The Appalachian music community said a final goodbye to beloved musician and luthier Gerald Anderson Sunday, June 23, 2019. Anderson died in his sleep at his home in Troutdale, Virginia on June 20, 2019. He was 65 years old.
Anderson was well-known for his music and his hand-made guitars and mandolins. The Grayson County native took a shining to the guitar while he was still an anthropology student at Emory & Henry College. There, he heard Doc Watson perform on the Nitty Gritty Dirt Band’s “Will the Circle Be Unbroken” album.
“I loved it,” Anderson told the News & Messenger in a 2015 interview. “I wanted to play guitar like Doc Watson. I liked his style.”
After he graduated E&H in 1976, Anderson began hanging around Wayne Henderson’s shop in Rugby, Virginia, where he swept the floors and absorbed all he could. Henderson helped Anderson explore his talents as a musician and later taught him to repair and then build guitars. Then, in 1980, Anderson built his first mandolin.
Anderson would become one of the best-known luthiers around and would travel the world serenading crowds with his Appalachian music. According to his obituary, Anderson crafted instruments for such well-known performers as Dolly Parton and Mumford & Sons. He made more than 25 recordings and collected more than 200 ribbons from various competitions.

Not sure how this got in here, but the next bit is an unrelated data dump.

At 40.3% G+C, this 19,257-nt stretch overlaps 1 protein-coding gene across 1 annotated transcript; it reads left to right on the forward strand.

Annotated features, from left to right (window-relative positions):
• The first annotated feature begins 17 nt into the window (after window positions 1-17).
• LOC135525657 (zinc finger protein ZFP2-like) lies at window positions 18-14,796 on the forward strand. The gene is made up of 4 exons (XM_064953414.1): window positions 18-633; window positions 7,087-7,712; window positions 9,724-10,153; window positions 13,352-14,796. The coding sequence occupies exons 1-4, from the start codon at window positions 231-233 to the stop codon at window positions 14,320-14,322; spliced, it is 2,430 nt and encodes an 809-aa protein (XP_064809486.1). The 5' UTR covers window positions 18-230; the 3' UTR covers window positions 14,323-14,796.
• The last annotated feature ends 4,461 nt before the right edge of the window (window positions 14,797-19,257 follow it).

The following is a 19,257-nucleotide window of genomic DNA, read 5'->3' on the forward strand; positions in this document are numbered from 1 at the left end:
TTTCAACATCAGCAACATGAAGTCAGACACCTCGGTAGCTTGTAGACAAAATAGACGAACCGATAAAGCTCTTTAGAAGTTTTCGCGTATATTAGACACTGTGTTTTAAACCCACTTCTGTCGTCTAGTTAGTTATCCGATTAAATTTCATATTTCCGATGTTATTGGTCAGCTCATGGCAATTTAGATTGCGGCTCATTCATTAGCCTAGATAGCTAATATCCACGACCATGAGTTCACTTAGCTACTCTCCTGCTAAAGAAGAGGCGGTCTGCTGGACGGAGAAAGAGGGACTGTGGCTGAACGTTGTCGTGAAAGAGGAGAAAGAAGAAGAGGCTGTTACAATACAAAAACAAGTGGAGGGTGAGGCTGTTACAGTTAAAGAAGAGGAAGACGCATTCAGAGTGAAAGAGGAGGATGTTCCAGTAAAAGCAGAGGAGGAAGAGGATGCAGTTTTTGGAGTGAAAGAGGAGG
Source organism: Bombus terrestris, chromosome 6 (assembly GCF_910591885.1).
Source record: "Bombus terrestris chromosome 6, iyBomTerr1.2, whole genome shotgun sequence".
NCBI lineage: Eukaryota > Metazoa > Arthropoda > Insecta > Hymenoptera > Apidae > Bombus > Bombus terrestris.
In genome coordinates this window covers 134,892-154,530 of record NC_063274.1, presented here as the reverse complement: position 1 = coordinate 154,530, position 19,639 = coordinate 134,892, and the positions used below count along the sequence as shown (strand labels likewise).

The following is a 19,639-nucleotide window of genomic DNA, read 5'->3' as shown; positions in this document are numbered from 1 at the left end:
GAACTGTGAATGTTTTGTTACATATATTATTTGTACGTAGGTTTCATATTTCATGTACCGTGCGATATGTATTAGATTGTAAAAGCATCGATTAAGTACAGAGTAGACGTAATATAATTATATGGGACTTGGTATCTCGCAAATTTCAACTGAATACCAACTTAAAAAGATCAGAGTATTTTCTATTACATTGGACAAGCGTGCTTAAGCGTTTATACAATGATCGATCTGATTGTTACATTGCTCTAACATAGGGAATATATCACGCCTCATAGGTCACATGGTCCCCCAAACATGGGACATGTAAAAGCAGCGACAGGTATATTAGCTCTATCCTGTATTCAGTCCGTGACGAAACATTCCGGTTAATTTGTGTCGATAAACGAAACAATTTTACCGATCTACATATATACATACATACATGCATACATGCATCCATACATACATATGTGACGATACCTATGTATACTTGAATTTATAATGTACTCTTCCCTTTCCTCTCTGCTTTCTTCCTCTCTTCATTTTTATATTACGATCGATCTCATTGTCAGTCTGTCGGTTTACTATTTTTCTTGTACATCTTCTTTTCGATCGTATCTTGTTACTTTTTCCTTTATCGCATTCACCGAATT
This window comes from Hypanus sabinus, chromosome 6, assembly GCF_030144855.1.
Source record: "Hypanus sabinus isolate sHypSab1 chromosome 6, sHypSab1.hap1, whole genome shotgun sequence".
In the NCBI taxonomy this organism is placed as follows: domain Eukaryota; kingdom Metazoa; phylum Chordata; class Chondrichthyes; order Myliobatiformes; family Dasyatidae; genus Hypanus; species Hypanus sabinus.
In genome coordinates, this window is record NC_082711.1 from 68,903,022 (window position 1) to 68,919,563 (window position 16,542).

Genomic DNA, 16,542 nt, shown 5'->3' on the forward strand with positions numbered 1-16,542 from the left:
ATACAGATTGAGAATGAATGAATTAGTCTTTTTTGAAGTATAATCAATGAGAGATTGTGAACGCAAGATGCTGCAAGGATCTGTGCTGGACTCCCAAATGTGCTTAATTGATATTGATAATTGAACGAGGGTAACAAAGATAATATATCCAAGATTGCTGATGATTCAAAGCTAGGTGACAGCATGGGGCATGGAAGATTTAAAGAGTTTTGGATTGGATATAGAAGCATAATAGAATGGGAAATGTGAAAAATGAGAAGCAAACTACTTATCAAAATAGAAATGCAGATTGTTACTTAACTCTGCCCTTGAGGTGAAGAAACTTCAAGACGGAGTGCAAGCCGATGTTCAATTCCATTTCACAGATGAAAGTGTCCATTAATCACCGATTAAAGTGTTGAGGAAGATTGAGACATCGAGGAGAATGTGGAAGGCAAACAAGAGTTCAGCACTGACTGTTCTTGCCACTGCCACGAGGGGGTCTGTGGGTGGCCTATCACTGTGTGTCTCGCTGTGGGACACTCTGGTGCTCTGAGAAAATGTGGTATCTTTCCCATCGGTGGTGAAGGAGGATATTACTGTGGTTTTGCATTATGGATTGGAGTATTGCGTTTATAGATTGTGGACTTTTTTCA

Anderson would later pass on his knowledge and craft to several men; Spencer Strickland, Josh Reese, and Marty Howard who would join “The Master” Wayne Henderson and pass their knowledge, stories, and experiences on to those lucky enough to be accepted into a Henderson guitar building workshop, offered in a lutherie that bears the name: “The Gerald Anderson Lutherie”.
“He will be missed by a lot of people all over the world,” said Henderson Director Catherine Schrenker. “He was just a beautiful soul, an advocate for passing on the traditions of Appalachian craft and music. He loved to teach, he loved people, he was a mentor and he had to be one of the most patient people I have ever known.”
Schrenker said another of Anderson’s friends and instructor at the school, Marty Howard, described Gerald best when he said, “. . . Most use ‘Titebond’ to glue guitars together. If you want to glue people together, you’d use Gerald.”
We miss him immensely.